Dinner will start at 7pm sharp, we can read it on the invitation card. On the menu, marinated prawns, grilled halibut with cilantro and chocolate and raspberry cheesecake. The wines are Californian, of course. It’s May 6, 2001. In an opulent village in the Portola Valley, high up between San Francisco and San Jose, all space fans gather for a dinner hosted by Bill Clancey, a local tech entrepreneur. For $500 each, they came to hear Robert Zubrin, the founder of the Mars Society, a sort of guru who promotes the conquest of Mars.
But the real star of the night is James Cameron, winner of several Oscars for titanic a few years earlier. An almost stranger in shirtsleeves gave her $5,000 to sit next to her. Elon Musk is 30 years old, millions of dollars in his bank account after selling his shares in PayPal and delusions of cosmos full of his head. A year later, almost on the same day, in May 2002, he created Space X.
2022, the year of all records for Space X
Two decades later, the South African-born billionaire has not colonized the Red Planet, but is hard at work there. His Martian and even multiplanetary ambition for humanity is at the heart of the empire he created. With breathtaking speed, Space X revolutionized one of the most technical and expensive industries, returning to the dusty challenger Ariane, the pride of Europe. The numbers speak for themselves: in 2021, Space X performed 31 flights with its Falcon 9 launcher, against just 15 for Arianespace. And the year 2022 should break all records, with 32 releases already made between January and June. No company in the world does this better. Falcon 9 now supplies the International Space Station (ISS), and its Starship mega-rocket will be the vehicle that will take man back to the Moon before making him discover Mars… At least that’s what Musk promises.
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Musk and Space X, it’s a double revolution. First technician, with a reusable rocket that halved the average cost of each launch. “This technology had been on researchers’ desks for at least fifteen years, but it had no real economic interest for us,” explains Philippe Baptiste, president of the National Center for Space Studies (CNES). .”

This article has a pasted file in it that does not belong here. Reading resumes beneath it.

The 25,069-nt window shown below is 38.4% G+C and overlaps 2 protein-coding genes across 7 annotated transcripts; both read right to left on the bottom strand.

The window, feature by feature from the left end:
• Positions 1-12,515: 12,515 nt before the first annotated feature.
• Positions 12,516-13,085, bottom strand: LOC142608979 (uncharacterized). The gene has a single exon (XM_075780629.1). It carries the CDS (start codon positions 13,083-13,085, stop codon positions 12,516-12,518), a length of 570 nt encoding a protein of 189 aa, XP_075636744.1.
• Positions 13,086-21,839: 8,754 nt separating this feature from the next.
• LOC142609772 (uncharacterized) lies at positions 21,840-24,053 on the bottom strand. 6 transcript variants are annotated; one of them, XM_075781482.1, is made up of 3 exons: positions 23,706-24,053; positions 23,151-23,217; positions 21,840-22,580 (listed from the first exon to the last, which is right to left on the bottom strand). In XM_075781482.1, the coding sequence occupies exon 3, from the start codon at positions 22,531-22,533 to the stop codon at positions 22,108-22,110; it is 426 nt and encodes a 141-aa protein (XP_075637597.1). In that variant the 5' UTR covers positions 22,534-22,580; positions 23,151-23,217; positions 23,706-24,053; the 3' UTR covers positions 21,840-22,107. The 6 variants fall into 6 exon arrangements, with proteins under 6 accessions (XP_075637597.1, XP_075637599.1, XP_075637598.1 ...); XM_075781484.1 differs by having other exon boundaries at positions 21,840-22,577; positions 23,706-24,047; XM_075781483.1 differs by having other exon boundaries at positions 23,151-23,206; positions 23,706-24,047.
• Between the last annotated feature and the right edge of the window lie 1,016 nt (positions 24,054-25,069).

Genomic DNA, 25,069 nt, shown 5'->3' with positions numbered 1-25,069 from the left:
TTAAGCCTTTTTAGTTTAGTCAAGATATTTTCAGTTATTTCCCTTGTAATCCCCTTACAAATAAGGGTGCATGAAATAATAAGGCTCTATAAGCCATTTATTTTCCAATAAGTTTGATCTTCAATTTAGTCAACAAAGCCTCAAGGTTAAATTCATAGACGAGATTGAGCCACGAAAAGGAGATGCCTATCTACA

A technical but also an economic revolution
But it is in the economic model that the big bang Musk is the most radical. Space, before him, was a matter of states, government agencies, and a handful of public companies. Musk brought in the private sector, investment funds and their billions of dollars. Taking advantage of public order very opportunely. Because Musk is also Uncle Sam’s son. A man puts his foot in the stirrup when a rocket has not yet flown. Michael Griffin, the physical engineer who advises him, was appointed administrator of NASA in 2005. The US agency was then adrift; he never recovered from the explosion of his space shuttle Challenger and decides to rely on the private sector to develop rockets that will fuel the ISS. Rather, it changes the rules and allows Space X not to refund public advances in the event of failure. A decisive boost that allows Musk to assume all financial risks. In twenty years, your company will have received nearly 20 billion dollars from the US state to finance both development and missions. Falcon missions that NASA buys at a hefty price, nearly $100 million each, which allows Musk to halve market prices for private launches. “An unsustainable dumping for Europeans”, confides, still stupefied, a commentator from Arianespace.